REFLECTION: Morality and the economy PDF Print E-mail
Friday, 02 September 2011 13:50

The Compendium of the Social Doctrine of the Church dedicates a big section to this topic of morality and the economy precisely because it in itself is important and essential in our life, and also because it is often forgotten or taken for granted, if not wantonly violated.

In one point of the Compendium, it is said that “the relation between morality and economics is necessary, indeed intrinsic: economic activity and moral behavior are intimately joined one to the other.” (331)

We have to remember that economics is not only a science but also a human activity, involving not only individuals but also whole societies. It cannot help but assume moral requirements that we have to pursue and fulfill, develop, protect and defend.

Economics should not be done in a purely materialistic way, expressed in terms of money alone, or profit. That would be an inhuman economics that would sooner or later convert us into objects or targets, and not anymore as persons, and much less as children of God.

We have to be wary of the subtle pressures—social and political—that lead us to forget about morality in economics. Some political leaders, for example, in their effort to gain political advantage, can just pursue economic plans that produce quick political favors but sacrifice some moral and spiritual requirements.

We can refer to the phenomena of workaholism and professionalitis that afflict many people and that erode family life as well as spiritual life of personal prayer and the fulfillment of religious obligations.

We also have the culture of indiscriminate dole-outs and bail-outs, and other forms of questionable entitlements and privileges that spoil people, making them overly dependent on others and the government.

There are other forms of inequalities and injustice: hiring of minors, pressuring women to work at the expense of caring for the family, unhealthy working conditions like young people asked to work overtime and at grave-yard shifts for long periods of time, children used in cybersex, etc.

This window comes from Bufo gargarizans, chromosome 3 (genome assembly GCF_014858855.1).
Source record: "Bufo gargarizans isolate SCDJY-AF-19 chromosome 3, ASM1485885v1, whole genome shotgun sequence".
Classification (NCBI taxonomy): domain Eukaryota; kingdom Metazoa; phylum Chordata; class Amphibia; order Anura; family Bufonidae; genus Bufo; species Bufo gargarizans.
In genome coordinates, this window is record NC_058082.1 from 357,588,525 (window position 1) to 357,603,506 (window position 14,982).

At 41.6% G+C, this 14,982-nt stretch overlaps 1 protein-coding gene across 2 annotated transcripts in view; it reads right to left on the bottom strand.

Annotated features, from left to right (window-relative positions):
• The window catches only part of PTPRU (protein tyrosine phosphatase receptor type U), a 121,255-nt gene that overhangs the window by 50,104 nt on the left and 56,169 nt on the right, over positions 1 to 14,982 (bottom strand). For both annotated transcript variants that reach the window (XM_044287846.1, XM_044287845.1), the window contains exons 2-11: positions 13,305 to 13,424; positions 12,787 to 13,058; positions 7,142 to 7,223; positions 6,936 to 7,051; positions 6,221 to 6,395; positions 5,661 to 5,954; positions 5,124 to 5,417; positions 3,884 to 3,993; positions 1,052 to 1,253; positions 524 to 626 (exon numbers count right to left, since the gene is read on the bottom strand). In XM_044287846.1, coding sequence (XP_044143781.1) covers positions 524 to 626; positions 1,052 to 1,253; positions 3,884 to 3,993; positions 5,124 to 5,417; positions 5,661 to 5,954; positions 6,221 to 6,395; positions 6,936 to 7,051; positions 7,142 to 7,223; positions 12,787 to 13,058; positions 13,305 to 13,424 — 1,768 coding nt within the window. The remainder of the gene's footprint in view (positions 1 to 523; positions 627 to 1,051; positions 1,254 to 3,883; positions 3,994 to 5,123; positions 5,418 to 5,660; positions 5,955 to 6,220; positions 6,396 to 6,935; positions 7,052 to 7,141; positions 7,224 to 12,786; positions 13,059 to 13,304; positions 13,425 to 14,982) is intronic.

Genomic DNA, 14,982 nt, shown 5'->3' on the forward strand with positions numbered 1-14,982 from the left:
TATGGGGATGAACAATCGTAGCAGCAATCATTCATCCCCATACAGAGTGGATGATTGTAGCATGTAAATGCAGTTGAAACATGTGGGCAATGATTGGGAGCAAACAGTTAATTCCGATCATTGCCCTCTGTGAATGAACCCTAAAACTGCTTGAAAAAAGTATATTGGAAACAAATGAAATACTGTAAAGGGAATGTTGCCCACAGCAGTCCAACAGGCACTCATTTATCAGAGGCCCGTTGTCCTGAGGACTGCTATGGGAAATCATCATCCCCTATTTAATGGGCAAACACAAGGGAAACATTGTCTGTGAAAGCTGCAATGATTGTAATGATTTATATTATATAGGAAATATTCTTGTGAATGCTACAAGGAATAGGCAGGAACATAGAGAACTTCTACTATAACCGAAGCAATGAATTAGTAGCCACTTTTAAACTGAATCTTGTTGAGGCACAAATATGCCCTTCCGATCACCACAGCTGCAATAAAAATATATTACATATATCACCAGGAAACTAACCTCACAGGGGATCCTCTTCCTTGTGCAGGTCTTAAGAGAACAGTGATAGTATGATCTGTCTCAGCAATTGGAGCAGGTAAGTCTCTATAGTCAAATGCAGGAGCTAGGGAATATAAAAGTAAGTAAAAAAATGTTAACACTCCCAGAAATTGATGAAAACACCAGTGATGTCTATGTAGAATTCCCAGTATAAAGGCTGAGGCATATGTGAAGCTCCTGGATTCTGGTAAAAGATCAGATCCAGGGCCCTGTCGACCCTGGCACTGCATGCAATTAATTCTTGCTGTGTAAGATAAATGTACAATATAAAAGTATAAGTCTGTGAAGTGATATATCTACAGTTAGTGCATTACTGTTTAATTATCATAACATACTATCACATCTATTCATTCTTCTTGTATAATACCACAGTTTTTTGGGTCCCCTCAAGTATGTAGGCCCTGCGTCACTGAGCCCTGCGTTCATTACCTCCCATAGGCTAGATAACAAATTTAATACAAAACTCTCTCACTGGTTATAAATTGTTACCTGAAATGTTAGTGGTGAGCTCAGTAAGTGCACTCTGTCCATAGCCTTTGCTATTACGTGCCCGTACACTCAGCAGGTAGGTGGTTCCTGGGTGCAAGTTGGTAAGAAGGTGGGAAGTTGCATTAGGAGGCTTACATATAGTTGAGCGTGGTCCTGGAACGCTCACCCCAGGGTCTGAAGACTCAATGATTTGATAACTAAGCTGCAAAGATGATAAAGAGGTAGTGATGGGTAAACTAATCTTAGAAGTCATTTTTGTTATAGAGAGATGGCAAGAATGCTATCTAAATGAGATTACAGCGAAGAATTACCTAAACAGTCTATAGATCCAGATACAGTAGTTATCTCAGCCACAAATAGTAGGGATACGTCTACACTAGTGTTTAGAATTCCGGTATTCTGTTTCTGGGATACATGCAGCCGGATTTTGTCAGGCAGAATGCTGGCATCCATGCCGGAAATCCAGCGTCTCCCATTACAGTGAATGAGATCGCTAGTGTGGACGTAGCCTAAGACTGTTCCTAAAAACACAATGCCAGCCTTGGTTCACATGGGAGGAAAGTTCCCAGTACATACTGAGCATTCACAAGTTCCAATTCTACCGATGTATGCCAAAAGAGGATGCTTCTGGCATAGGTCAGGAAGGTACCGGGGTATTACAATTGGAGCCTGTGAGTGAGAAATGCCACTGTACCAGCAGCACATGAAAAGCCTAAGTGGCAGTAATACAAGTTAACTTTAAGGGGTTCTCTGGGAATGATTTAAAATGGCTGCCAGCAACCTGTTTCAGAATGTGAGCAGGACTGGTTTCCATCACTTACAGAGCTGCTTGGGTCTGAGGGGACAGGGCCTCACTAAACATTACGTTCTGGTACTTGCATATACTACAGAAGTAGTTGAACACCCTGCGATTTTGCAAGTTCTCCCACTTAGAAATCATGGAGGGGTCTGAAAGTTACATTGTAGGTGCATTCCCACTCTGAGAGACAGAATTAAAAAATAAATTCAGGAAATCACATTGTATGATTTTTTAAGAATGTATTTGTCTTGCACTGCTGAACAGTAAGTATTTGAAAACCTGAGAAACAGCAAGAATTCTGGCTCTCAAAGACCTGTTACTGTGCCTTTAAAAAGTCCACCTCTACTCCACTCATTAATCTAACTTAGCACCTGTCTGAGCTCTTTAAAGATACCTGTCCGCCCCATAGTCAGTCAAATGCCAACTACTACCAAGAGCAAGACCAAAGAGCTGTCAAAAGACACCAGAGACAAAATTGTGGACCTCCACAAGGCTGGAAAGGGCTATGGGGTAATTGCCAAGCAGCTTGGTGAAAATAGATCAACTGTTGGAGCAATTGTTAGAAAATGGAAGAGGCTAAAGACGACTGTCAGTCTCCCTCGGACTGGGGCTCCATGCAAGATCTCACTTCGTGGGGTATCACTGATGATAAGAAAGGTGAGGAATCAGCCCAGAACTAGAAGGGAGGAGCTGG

The bad effects are unmistakable and are growing—physical, mental and spiritual deterioration, alcoholism, marital infidelities, family break-ups, cultural impoverishment, growing materialism, greed and envy.

We cannot anymore treat these problems independently of the organic relationship between morality and economics. We have to realize that they stem from a bigger problem that needs to be resolved adequately and quickly.

The Compendium further clarifies that “the necessary distinction between morality and the economy does not entail the separation of these two spheres but, on the contrary, an important reciprocity.”

This doctrine is very relevant these days since there is a big tendency for us not only to separate the two but also to put them in conflict. Very often we are forced to make a choice between the two. We are made to believe they cannot be together.

Everyone of us, in the different levels and aspects of life, from the individual to all degrees of collectivity that we get involved in, should realize that we need to be well grounded in the correct delineation of the link between morality and spirituality, on the one hand, and the economy, on the other hand.

We cannot remain naïve in this regard. We cannot anymore afford to stay primitive in this concern. Those involved more in the promotion of morality—priests and teachers—should be mindful of the objective needs of economics and should foster rather than obstruct their fulfillment.

So they should try their best also to know more and more about economics—its laws and different doctrines—so they could attune their teaching and counsels to concrete conditions of the people, and not remain only in theories that hardly have any impact on real situations.

We are now into an interdisciplinary way of life. We should continue our education and formation, updating ourselves with the endless flow of developments that are now also monitored more closely by our new technologies.

Those working more directly in the economy—employees and employers, businessmen, investors, etc.—should also be mindful of the requirements of morality. They just cannot remain in the level of practicality and profitability. They have to know the deeper needs of men and learn to adapt their economic plans to such needs.

The crises we are witnessing in the world at present are caused to a great extent by our not integrating morality and spirituality with our economics, business and politics. This is the challenge we are facing these days.

Let’s hope the bigger entities—churches, government, schools, families—can help in tackling this challenge, developing programs for this particular concern.